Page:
NP: Because we’ve only been working professionally for a little over 3 years, we’ve actually never known anything different. In a strange way, I feel really fortunate for that. I know guys who’ve been writing for a decade, and felt the squeeze as fewer and fewer jobs became available, and as studios became a lot more hesitant to buy original pitches. For us, it’s all we’ve ever known. Typically, you’re competing with a half-dozen writers for every job, and you need to come in with all three acts pretty fleshed out. It’s kind of absurd -- you need to basically write the movie before you get hired to write the movie. But because it’s all we’ve ever known, we just know that’s the deal, and we push ourselves that much harder.
NFS: Along with original pitches you guys are also involved in re-writes. Have you found that there any career advantages to jumping onboard established projects?
NP: Like I mentioned earlier, seeing a project through from pitch to finished film is quite a process, filled with all kinds of obstacles that could derail the whole thing. We’ve been fortunate enough to sell a couple of pitches, but after several projects didn’t go in the direction we would have hoped, we shifted into rewriting projects that already have momentum at studios. We’re in the middle of two at the moment -- one with a director attached, and the other with a star.
While working on your own original idea is a lot of fun, our goal at this stage in our career is to get a movie made, and the person that’s going to make that happen is ultimately a director or a star. Rather than write the version of the movie we'd like to see, then hope we can attract a director or star (who will inevitably take it in a new direction), we cut that stage out completely. Instead, we work with the director or star to build the version of the movie they want to make. They’re the ones who will get the movie made, so it makes way more sense to work with them and build a script we’re all happy with. So far, it’s been a great learning experience for us, and pretty cool to collaborate with people we grew up watching.
NFS: Have documentaries always been a form of filmmaking that’s interested you?
NP: For sure. I remember mentioning Errol Morris and Steve James as two of my favorite filmmakers at my AFI interview, and the interviewers having to clarify, “You know we don’t make documentaries here, right?” The earliest video I made with my friends was a faux-documentary about the Trojan War for my 5th grade class, and I was making little documentaries all throughout high school and college, alongside the narratives I was working on. Mostly goofy things about the school play or my friends’ bands.
NFS: How did you discover Mr. Christmas and his homemade, dazzling seasonal lights? Was it hard to get him onboard for a full on documentary?
NP: I actually grew up down the street from him, so his house and all those lights were a major part of Christmas for me growing up. My family would always drive around the neighborhood and look at lights, saving his place for last because he’d blow everyone else out of the water. I don’t remember ever getting out to look at them, though, and I don’t remember actually meeting him as a kid. He was more like this mythical figure to me.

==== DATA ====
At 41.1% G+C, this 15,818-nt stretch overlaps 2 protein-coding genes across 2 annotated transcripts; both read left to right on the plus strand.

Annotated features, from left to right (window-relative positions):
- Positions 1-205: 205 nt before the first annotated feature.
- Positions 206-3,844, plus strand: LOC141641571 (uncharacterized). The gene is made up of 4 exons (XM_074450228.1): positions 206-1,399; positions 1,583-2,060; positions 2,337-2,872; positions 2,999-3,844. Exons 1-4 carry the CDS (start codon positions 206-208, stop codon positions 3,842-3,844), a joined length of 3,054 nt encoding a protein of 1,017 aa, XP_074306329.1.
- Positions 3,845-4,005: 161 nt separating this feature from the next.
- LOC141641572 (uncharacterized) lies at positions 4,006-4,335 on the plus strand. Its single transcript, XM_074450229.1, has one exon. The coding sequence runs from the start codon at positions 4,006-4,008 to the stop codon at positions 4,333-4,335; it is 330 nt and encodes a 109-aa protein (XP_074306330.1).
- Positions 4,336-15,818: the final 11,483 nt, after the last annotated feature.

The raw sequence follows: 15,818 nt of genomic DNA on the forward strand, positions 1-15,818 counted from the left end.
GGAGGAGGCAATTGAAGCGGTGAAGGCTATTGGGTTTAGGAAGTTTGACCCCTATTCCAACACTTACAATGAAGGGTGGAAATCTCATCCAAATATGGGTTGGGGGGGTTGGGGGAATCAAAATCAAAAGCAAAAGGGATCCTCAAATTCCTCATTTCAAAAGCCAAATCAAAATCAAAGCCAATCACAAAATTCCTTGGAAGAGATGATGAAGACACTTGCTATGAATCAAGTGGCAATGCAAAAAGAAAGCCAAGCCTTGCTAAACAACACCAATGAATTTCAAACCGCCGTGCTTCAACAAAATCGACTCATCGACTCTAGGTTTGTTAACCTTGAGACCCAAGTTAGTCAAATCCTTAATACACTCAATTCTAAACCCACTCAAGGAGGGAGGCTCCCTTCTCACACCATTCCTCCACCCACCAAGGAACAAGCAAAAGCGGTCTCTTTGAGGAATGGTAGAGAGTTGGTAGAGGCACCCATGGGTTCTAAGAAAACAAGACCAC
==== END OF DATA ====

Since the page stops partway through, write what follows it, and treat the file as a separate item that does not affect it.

The first time I met him was just a couple of years ago. I was home for Christmas, but my family was spread out across the country, so it was just a very low-key Christmas Eve with my mom and me. About 10pm I called a buddy and we went to grab a beer at the one bar that was open. We’re hanging out, and suddenly this old guy comes in wearing a jacket and hat covered in Christmas lights. “Holy shit, it’s Mr. Christmas,” someone says, and everyone goes over to give him hugs and handshakes. I found out later he was a regular there. But my big question was what is Mr. Christmas doing hanging out by himself in a bar on Christmas Eve? I went over and started chatting with him a little, and at the end of the conversation I asked if he might be interested in taking part in a short documentary. He gave me a light-up pen with his contact info on it and he told me to call him about it.
Over the years, there’d been a lot of pieces done on him by the local news, but they usually just involved a reporter coming out one evening and filming for an hour or two. I think he expected something more along those lines, so he was surprised that I ended up shooting with him for almost a year. But I thought it was important to capture his set-up process, which takes 4 months, and his take-down process, which is another 3 months. So every month or so I’d just head up there with my DP, Amanda, and spend the weekend filming with Bruce. I don’t think either of us really knew what we were getting into when we started, but it ended up being a really special experience as we got to know each other better.
NFS: It would have been easy to paint Mr. Christmas as a kooky eccentric, but instead you present a really charming buddy story. At what point did you realise his relationship with Randy was going to be a central component of the film?
NP: That’s really the great thing about documentaries, isn’t it? You head in with one story in mind, and discover something completely different once the camera starts rolling. Our first day of shooting, Bruce called up his buddy Randy to come give him a hand with the lights, and within 5 minutes of these two working together, Amanda and I were like, “This is the movie!” We thought we were telling the story of a man and his Christmas lights, but it turned out to be the story of two friends -- and a cat who does tricks.